When I was working at Union Grove United Methodist Church, the congregation wanted to have a Bible Study series on the subject of food. My wife works with the wonderful Society of St. Andrew that deals with preventing food waste as a solution to food insecurity, so we are steeped in the Scriptural, sociological, and political dimensions of food in the United States. Out of that experience, I designed a curriculum that focuses on three meals in Scripture as a way of beginning to engage a theological and politics of food from a Christian perspective (significantly grounded in Jewish Scriptures, by the way!). Since we’re a little over a month out from Thanksgiving, I thought it might be an appropriate time to share this curriculum. If you’re looking for something for your congregation or your own personal devotion, I hope you find this 4-week study helpful. Feel free to use it with proper credit given in your own settings.
Here’s the download link for the PDF, and here’s the introduction to the curriculum below (included in the PDF):
One of the most universal human experiences is gathering to eat together. With that in mind, it seems logical that the Bible talks a lot about food. From the food laws in the Torah to the Last Supper in the Gospels, the Scriptures are saturated with mentions, imagines, and practices of eating. Yet, in our world we don’t often reflect on eating – certainly not eating together.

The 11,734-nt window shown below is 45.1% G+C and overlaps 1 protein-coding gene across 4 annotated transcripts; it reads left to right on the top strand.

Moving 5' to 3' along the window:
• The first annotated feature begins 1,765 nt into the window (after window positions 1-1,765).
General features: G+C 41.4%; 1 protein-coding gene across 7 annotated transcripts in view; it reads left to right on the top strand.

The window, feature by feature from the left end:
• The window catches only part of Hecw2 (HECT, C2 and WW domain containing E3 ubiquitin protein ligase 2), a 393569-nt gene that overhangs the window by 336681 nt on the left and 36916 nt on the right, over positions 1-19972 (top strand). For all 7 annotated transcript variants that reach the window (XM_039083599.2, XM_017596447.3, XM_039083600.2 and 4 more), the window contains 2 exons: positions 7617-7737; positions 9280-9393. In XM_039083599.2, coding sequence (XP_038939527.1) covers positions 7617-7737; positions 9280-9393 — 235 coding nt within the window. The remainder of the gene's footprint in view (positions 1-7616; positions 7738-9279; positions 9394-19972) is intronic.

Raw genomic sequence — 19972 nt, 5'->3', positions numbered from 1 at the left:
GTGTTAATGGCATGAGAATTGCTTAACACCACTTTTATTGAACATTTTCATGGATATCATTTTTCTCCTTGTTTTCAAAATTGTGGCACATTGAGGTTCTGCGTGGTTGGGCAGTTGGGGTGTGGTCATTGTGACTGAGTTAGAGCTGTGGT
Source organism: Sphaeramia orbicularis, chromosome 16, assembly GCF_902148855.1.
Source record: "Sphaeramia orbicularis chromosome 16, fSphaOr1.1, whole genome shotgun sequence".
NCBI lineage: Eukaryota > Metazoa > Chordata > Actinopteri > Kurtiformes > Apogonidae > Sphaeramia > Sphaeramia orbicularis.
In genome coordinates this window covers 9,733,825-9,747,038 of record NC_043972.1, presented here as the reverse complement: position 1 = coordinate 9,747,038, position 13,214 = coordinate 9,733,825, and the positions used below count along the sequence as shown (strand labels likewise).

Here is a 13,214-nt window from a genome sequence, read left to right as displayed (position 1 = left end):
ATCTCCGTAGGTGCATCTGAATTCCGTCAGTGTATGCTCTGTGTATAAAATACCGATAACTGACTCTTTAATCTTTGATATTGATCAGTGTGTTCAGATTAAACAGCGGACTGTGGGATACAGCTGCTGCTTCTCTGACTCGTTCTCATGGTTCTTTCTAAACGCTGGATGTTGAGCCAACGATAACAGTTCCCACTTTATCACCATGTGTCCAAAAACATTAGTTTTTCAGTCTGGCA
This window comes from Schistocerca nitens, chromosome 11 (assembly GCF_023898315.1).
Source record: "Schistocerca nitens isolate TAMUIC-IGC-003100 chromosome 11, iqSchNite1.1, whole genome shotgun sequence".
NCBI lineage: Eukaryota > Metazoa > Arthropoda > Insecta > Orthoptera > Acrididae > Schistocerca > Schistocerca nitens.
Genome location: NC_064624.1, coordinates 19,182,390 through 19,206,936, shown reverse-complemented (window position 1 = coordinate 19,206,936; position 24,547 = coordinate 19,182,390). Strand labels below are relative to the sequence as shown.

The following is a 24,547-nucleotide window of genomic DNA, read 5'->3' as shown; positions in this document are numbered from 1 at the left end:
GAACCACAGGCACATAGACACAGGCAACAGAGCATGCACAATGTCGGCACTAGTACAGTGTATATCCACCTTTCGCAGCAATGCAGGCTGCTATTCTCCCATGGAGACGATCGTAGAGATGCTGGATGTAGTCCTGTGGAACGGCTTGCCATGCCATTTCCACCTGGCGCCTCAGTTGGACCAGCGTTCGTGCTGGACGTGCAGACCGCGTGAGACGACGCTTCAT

What would it look like to reimagine the ways in which we ate together? What if every act of eating together was a recognition of where we’ve been, our relationship with creation, our connections with each other, or anticipation of our ultimate heavenly banquet with God? Would that change the way we eat?
This four-week study aims to explore some of those questions while examining the meals of Scripture and meals associated with the Judeo-Christian traditions. We’ll begin with the Passover meal and what sacred meals look like, symbolize, and mean for us today. Then, we’ll look at Sabbath and the Shabbat meals that emerged in the Jewish traditions. We will then move into the most significant meal of the Christian tradition, the Last Supper, and the communion, Eucharist, or Lord’s Supper tradition that came from it. As Paul did in his first letter to the Corinthians, we will in this discussion specifically consider issues of food justice. Finally, we will consider the heavenly banquet alluded to in the New Testament and what it means for our hope and even how we eat today.
In each session (timed for 45 minutes), we will reflect on how we already eat (together and separately), revisit a biblical meal and reflect on it, reinterpret the biblical meal for our current situation, and respond with ways that we could see our lives changing in light of what we discuss.
Each week, we will utilize and reflect on the following Shabbat table prayer.
Blessed are you, Lord our God, Sovereign of the world, who provides food for the entire world in your goodness, with grace, kindness and mercy. You supply bread for all living beings, for your kindness is everlasting. Because of your great goodness, we have never lacked food, nor will we ever lack it on account of your great name. For you are a God who nourishes and sustains all, and is good to all, and who supplies good for all your creatures which you have created. Blessed are you, God, who provides food for all. 
Each week, the prayer will take on a different tone according to the week’s topic. The final week, we will develop our own table blessing.